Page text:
Reviewed by A.D. Cole
Laine Carrington is fresh off an undercover assignment and recovering from a gunshot wound when she decides to take a year off to recuperate in Thunder Point, Oregon. The job that got her shot happened to take place not far from Thunder Point and during the course of her work, she became friends with several of its citizens. In need of some rest and reflection, she can think of no better place to spend her time. It also helps that it is as far from Boston and her cantankerous father as she can get.
Eric Gentry has only been in Thunder Point a little while. When he discovered his teenage daughter and developed a relationship with her, he decided to open up his auto body shop there to be closer to her. With his shady past never far from his conscious thoughts, Eric is daily determined to work hard and be a better person. He’s fairly satisfied and content until the beautiful and mysterious Laine Carrington arrives in town. Now he’s out to take a chance on her.
The Chance is the fourth book in the Thunder Point series and so far, my least favorite. The thing to understand about this series is that it is full of characters, all of whom are important in Carr’s storytelling. There is a central romance story line, but then you also get to catch up with all the other residents of Thunder Point as well as meet some new folks.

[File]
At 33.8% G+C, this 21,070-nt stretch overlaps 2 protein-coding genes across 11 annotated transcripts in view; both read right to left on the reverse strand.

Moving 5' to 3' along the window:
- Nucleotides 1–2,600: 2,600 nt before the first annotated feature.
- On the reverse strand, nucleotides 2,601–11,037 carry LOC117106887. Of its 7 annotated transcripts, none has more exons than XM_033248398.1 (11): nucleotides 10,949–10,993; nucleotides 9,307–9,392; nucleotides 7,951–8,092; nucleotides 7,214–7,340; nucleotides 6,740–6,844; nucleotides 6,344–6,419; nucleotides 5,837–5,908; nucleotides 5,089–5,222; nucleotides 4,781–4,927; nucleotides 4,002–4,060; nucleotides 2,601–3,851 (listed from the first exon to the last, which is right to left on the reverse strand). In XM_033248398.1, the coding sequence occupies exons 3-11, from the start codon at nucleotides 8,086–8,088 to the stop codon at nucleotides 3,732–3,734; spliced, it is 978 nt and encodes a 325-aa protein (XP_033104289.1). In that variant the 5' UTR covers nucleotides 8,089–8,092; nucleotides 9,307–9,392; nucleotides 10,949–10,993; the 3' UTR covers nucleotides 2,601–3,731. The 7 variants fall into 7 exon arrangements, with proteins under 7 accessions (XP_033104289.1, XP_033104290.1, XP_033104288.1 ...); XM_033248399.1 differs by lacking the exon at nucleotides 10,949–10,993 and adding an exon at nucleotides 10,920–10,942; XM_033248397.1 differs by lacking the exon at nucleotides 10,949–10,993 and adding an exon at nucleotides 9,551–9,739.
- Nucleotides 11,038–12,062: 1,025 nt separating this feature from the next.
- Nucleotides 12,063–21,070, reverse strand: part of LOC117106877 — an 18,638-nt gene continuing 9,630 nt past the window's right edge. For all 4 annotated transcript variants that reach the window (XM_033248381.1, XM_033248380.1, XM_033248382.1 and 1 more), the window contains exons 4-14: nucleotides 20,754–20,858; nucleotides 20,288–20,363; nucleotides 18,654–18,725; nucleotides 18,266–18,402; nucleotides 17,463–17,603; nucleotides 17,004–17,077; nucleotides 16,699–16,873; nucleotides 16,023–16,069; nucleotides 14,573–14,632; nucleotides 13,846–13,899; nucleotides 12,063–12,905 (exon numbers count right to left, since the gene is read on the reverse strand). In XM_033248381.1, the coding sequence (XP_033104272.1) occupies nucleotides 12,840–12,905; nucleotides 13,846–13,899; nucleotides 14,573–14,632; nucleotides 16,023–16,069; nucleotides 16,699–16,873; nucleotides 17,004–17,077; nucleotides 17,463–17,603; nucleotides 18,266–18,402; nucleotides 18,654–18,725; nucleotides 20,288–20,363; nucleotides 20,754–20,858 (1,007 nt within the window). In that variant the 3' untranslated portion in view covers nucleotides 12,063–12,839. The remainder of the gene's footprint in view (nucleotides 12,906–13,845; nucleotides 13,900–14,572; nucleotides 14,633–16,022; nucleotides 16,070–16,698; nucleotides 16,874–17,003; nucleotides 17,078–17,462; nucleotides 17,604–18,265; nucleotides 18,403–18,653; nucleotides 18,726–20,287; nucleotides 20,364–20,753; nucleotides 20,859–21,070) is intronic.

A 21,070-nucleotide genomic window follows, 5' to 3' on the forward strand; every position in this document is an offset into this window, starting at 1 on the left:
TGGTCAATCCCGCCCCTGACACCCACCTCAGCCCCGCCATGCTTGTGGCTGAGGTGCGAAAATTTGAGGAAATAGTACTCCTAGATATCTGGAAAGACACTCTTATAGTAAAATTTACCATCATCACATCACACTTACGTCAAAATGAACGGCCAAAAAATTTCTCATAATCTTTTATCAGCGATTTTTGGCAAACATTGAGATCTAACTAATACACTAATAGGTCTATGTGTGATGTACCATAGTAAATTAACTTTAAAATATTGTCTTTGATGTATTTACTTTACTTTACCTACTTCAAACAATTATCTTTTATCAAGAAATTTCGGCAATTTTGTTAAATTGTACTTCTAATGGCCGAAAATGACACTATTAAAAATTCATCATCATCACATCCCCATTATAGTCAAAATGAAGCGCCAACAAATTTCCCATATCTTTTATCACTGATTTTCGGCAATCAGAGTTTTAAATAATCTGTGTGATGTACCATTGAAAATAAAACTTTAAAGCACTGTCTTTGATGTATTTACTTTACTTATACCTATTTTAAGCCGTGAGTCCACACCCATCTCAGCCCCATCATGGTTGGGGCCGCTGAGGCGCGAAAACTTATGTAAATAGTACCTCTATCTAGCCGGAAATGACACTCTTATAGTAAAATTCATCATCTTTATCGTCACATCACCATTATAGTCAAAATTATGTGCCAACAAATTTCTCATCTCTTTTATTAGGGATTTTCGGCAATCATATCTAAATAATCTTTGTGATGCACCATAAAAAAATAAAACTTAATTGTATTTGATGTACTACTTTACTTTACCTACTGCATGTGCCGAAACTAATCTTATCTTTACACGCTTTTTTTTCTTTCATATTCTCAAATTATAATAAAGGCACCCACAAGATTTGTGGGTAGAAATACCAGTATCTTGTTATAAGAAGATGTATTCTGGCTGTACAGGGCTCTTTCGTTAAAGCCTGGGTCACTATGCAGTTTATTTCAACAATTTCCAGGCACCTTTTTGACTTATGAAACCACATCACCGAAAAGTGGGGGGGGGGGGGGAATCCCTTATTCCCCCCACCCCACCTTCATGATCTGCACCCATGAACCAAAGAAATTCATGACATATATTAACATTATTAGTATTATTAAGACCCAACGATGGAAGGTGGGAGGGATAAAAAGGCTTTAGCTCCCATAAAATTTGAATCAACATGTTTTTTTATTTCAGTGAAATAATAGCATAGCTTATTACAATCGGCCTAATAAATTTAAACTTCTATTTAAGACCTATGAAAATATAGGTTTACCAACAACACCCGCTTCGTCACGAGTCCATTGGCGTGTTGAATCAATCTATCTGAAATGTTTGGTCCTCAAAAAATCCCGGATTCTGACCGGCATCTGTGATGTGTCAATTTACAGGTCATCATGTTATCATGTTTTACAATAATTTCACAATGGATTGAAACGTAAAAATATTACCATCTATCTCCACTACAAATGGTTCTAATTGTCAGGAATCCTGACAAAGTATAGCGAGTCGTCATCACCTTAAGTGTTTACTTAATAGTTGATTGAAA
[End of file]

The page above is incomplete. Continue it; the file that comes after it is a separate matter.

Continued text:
The issue I had with this novel was that I didn’t find the central romance very interesting. At least not until about the eighty percent mark when there was finally some conflict. That’s a long time for a story to go without conflict. Laine had conflict with her father, of course, and that element of the story was carried out well because it ultimately culminated to become the thing that was driving a wedge between her and Eric. But until that point, I was beginning to wonder where the story was.
I did enjoy seeing some of my favorite characters from past books and I think (hope) she has just set up Dr. Scott Grant as the hero of the next novel, but I was a little jarred by the entrance of Al. He wasn’t introduced until later in the book and then suddenly it became the Al and Ray Ann story for a while. I wondered if I’d suddenly entered into a new novel and somehow forgotten about it.
So overall, I suppose my complaint was with the flow of the story. I still say read it if you’ve read this far in the series. It wasn’t bad. It just didn’t hold up to the standards of the first three novels, in my opinion.
A.D. Cole is a homeschooling mother and aspiring romance novelist. She lives in the Ozark foothills and spends her free time reading, writing, baking and pondering life’s little mysteries.
Review and giveaway copies were provided free of any obligation by Harlequin MIRA. No monetary or any other form of compensation was received.